Barney Gattie served on the jury in Georgia that sentenced Keith Tharpe to death for the murder of Jaquelin Freeman. Gattie is white; Tharpe is black, and so was Freeman. Seven years after the trial, Gattie stated in a sworn affidavit that he believed “there are two types of black people”—“black folks” and “niggers.” He declared that Tharpe was a “nigger” while the Freemans were “nice black folks.” Gattie added that “after studying the Bible, I have wondered if black people even have souls.” In light of this affidavit, Tharpe argued that his constitutional right to an impartial jury had been violated. A state court disagreed, as did a federal district court. In September, a federal appeals court also ruled against Tharpe, clearing the way for his execution—which the Supreme Court blocked in September, over the dissents of Justices Clarence Thomas, Samuel Alito, and Neil Gorsuch.
On Monday morning, the Supreme Court gave Tharpe a second chance, vacating the appeals court’s decision that Gattie’s racism did not affect the jury’s sentence and sending the case back down for further consideration. Once again, Thomas, Alito, and Gorsuch dissented. This time, the trio explained their objections in an inflammatory dissent by Thomas that accused the majority of attempting to prove “its concern for racial justice.” The dissenters excoriated their colleagues for allegedly twisting the law in Tharpe’s favor to meet an ideological end. But their underlying argument isn’t just that the majority distorts the law. It’s that the law shouldn’t protect people like Tharpe.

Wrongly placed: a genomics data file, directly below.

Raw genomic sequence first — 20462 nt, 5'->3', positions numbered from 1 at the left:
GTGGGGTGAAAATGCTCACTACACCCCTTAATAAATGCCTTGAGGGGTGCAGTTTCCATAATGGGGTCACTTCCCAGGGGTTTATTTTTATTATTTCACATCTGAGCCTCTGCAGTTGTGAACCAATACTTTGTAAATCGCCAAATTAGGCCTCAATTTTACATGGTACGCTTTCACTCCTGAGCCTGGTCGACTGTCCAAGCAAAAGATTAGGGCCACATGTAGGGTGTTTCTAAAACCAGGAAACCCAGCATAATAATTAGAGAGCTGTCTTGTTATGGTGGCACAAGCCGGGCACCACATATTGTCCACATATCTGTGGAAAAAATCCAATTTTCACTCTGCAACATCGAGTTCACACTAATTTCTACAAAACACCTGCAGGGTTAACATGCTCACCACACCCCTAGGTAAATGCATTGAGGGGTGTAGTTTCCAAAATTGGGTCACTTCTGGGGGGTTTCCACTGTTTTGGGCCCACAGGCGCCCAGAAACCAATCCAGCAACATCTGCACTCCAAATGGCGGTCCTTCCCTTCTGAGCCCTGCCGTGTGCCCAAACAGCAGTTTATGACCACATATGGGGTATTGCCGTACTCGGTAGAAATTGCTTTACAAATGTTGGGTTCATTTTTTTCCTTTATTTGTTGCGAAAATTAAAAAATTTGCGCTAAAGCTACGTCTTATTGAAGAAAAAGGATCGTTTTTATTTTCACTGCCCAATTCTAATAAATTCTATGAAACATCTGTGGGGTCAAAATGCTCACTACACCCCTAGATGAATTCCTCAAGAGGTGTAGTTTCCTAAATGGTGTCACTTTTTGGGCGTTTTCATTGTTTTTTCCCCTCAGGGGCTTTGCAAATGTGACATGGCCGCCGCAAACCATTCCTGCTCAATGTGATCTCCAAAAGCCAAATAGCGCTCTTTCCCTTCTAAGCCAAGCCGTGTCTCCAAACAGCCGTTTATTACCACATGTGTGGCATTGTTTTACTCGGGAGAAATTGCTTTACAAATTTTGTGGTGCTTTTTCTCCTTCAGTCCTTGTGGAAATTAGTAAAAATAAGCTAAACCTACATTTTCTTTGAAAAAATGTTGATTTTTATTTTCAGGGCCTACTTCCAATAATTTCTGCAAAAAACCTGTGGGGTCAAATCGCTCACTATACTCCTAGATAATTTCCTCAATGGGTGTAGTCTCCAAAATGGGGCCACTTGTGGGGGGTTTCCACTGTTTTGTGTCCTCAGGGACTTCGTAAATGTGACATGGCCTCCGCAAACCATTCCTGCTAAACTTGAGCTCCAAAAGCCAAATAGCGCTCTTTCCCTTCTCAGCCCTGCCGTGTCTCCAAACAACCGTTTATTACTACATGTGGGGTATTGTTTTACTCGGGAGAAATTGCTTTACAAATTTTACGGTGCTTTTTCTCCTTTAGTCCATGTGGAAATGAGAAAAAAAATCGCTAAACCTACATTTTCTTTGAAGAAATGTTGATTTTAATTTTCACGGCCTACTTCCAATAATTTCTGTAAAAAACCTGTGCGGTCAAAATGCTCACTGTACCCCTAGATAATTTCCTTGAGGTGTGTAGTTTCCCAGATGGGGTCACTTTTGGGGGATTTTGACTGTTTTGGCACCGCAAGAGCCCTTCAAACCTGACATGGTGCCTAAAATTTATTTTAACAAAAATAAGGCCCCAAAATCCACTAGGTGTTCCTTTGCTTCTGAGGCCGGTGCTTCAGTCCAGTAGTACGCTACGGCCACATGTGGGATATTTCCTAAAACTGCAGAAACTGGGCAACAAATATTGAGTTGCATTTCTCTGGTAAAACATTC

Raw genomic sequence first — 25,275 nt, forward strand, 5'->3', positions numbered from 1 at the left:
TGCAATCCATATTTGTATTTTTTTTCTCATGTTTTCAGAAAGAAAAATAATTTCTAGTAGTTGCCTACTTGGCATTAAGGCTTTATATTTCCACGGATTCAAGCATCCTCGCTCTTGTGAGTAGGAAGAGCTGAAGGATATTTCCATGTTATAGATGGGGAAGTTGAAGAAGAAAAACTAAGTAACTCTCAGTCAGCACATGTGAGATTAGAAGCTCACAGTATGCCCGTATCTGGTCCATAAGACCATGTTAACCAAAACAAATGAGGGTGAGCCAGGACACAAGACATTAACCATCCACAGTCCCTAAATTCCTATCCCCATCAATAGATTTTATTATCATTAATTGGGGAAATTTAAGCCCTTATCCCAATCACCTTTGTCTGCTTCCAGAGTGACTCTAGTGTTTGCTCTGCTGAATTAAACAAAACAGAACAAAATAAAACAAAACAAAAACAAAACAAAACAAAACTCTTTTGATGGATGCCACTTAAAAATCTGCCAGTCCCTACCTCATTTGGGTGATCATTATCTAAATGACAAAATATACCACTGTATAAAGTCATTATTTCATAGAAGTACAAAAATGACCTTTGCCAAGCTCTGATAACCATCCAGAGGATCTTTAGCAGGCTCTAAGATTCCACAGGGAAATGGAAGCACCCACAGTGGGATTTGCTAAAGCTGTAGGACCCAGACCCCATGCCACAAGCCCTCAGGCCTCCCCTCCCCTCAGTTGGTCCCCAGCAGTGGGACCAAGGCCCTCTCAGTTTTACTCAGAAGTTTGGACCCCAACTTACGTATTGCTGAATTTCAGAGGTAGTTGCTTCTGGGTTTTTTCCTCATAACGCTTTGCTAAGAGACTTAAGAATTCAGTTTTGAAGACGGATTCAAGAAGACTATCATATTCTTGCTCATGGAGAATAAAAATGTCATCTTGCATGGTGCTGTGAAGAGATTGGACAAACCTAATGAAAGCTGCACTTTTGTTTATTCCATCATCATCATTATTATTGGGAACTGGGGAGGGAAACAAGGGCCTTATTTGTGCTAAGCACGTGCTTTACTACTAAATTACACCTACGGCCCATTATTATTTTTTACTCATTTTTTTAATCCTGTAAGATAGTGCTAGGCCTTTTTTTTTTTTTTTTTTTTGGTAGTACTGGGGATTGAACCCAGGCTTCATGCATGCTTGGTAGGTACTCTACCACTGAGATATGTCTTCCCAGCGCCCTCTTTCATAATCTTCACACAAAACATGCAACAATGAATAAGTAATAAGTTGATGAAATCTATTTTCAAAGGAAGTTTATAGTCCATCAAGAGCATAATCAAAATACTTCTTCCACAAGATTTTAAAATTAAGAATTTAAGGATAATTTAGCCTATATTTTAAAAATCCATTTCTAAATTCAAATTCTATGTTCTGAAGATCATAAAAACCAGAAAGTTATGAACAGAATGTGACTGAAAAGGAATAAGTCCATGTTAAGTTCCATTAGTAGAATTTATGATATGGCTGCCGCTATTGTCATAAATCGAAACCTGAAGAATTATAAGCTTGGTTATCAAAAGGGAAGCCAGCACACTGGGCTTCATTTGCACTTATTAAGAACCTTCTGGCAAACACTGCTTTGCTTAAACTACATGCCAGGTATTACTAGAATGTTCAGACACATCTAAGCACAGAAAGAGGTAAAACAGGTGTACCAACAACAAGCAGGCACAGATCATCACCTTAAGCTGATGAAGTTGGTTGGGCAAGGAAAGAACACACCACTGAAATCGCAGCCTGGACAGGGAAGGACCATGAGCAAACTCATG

Tharpe was sentenced to death in 1991. His attorneys, Diana Holt and Laura-Hill Patton, did not uncover Gattie’s flagrant racism until they interviewed him at his house in 1998. That year, Patton testified that Gattie told them:
If the victim in Mr. Tharpe’s case had just been one of the niggers, he would not have cared about her death. But as it was, the victim was a woman from what Mr. Gattie considered to be one of the “good black families” in [the community]. … Mr. Gattie stated that that sort of thing really made a difference to him when he was deciding whether to vote for a death sentence.
Holt confirmed this account in an affidavit and added:
Mr. Gattie said that he was congratulated for a good job as a juror on this case by some folks in the community. He said that one of the victim’s family members had even told him, “Thanks for sending that nigger to the chair.”
Shortly after this conversation, Patton and Holt returned with a draft affidavit for Gattie to sign. This draft included Gattie’s discussion of “niggers,” skepticism that black people have “souls,” and opposition to interracial marriage. (“For example, look at O.J. Simpson. That white woman wouldn’t have been killed if she hadn’t have married that black man.”) And it stated that some of the other jurors “wanted blacks to know they weren’t going to get away with killing each other.” As Holt explained:
I read the statement from beginning to end to him, including the preface declaring that Mr. Gattie was swearing to the following information. After each point, I looked at him and asked him if the statement was right. He nodded or said, “yes” after each point, except for one point [conflating interracial marriage with integration]. I corrected the statement on that point to reflect Mr. Gattie’s actual words. He confirmed the accuracy of every word of the rest of the statement.
This affidavit did not persuade a state court that Gattie’s vote to impose the death penalty rested on Tharpe’s race. Tharpe took his fight to the federal judiciary, but a district court ruled that no “clear and convincing evidence” contradicted the state court’s decision. The U.S. Court of Appeals for the 11th Circuit affirmed that ruling. It asserted that “jurists of reason could not dispute” the district court’s decision, because Tharpe “failed to demonstrate” that Gattie’s racism “had substantial and injurious effect or influence in determining the jury’s verdict.”